I have been dreading writing this review. Every single distraction I can think of has been initiated. And yet the writing still needs to be done. Everyone likes an exuberant review because it is easy to sense the excitement. Angry or disappointed reviews are loved even more for a simple fact: Who doesn’t like someone, or something, being cut down to size for a bit? As such, as much as I enjoy the Disgaea universe, I cannot help but feel disappointed with Disgaea Infinite for the PSP.
Disgaea Infinite follows the exploits of a prinny (a demonic penguin) who stumbles upon a magic pocket watch (did I mention it talks?) that can take the user back in time. And he has a good reason to use it, too. Someone has “assassinated” Laharl, a potent overlord of the netherworld. In reality, he just blew up because he ate some dessert off his bedroom floor. And now he has docked the prinnies’ pay. So our hero needs to go back in time and prevent his master from blowing up. Or at least keep their pay from being docked.
Disgaea Infinite is just as outrageous in story as any other installment in the series. There are tons of gut-busting scenes that need to be seen and heard for the full effect. However, there are two main problems with the story. First, there is the problem of show versus tell. You’ll watch the various portraits emote while the game will tease you with action on the grid. It gives the game a comic book feel. Some will respond well to this. Others, like myself, will detest it. Second, you’ll go through the same scenes over and over again due to the nature of the game. Each time you don’t complete your main objective, the game will take you back to the beginning of the current problem.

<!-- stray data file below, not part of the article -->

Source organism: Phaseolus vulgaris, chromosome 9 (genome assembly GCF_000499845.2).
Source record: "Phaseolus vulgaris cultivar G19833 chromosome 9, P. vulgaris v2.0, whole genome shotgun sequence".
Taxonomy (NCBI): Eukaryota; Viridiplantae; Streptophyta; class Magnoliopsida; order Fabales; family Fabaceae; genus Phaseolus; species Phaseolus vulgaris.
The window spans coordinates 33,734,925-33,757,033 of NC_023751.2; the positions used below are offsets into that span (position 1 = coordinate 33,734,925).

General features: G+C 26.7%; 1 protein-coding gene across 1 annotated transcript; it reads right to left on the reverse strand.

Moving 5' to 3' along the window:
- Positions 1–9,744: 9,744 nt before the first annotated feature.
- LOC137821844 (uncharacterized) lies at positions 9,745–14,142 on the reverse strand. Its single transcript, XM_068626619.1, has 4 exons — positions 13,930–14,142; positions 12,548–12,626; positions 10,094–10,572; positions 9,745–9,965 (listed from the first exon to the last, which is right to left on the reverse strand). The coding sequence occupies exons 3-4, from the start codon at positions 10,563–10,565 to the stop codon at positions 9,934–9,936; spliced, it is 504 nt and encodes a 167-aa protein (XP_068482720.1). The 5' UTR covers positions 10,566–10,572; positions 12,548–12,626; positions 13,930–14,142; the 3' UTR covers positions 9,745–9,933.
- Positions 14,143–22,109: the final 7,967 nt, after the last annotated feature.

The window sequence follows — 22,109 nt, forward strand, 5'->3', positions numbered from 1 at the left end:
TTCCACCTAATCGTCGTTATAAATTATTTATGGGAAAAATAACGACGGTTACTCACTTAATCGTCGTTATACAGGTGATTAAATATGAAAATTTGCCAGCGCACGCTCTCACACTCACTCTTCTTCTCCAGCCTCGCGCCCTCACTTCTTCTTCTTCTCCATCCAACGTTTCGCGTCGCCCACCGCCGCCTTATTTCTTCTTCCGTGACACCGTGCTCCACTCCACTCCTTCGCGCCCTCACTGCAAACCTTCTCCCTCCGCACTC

This perfectly relates to the gameplay. All you do is read text, possess characters and change their minds at critical junctures. Oh yes, possession is a natural element of the game and is a great idea. However, it doesn’t work in practice. It is downright tedious going through the same events ad nauseum, searching for that one scene that will let you change everything for the better. You can’t do anything with it. There’s no forcing a character to go somewhere else, change their mind on a topic or force them to say something. Changing a character’s mind at predetermined moments doesn’t feel right. Besides, reliving the same day over and over again wasn’t fun on the N64, and it isn’t fun now.
Graphically, Disgaea Infinite looks nice. The ultra-high resolution of 16-bit graphics makes for a very whimsical and colorful universe. Portraits move well and emphasize their characters’ personalities. The scenes that show off the hilarity of it all are showy.
Sound design is solid. The downside is that fans of the series will quickly recognize the tunes that makes the series famous. The same is true of the awesome voice acting. If it weren’t for the cast, I probably would have shucked the disc out of my PSP after a few minutes.
Disgaea Infinite doesn’t tread new ground. Instead, it presents itself as an anti-game. There’s no leveling, exploration or customization. It’s all about telling an outrageous story. However, the repeating time element kills the gameplay for me. I hate it. Whenever I look at the box and the game, I cannot help but come up with ideas that would have made it stronger. I want to be able to explore the castle as a prinny. I want to be able to poke my head into every nook and corner for clues. I want there to be some clever platforming with the possession element used to reach critical junctions.
But Disgaea Infinite fails to do any of this. Instead, we have a videogame comic book. Instead of infinite possibilities as the title suggests, gamers have access to something that is finite. It might appeal to comic book fans or non-gamers trying to get into gaming. Long-time fans might feel its groove. Or it might turn them off. It is a rental at best, even with the $20 admission fee. Now, I’m going to spend time with other installments in the series. At least they’re a blast to play and have infinite replay value.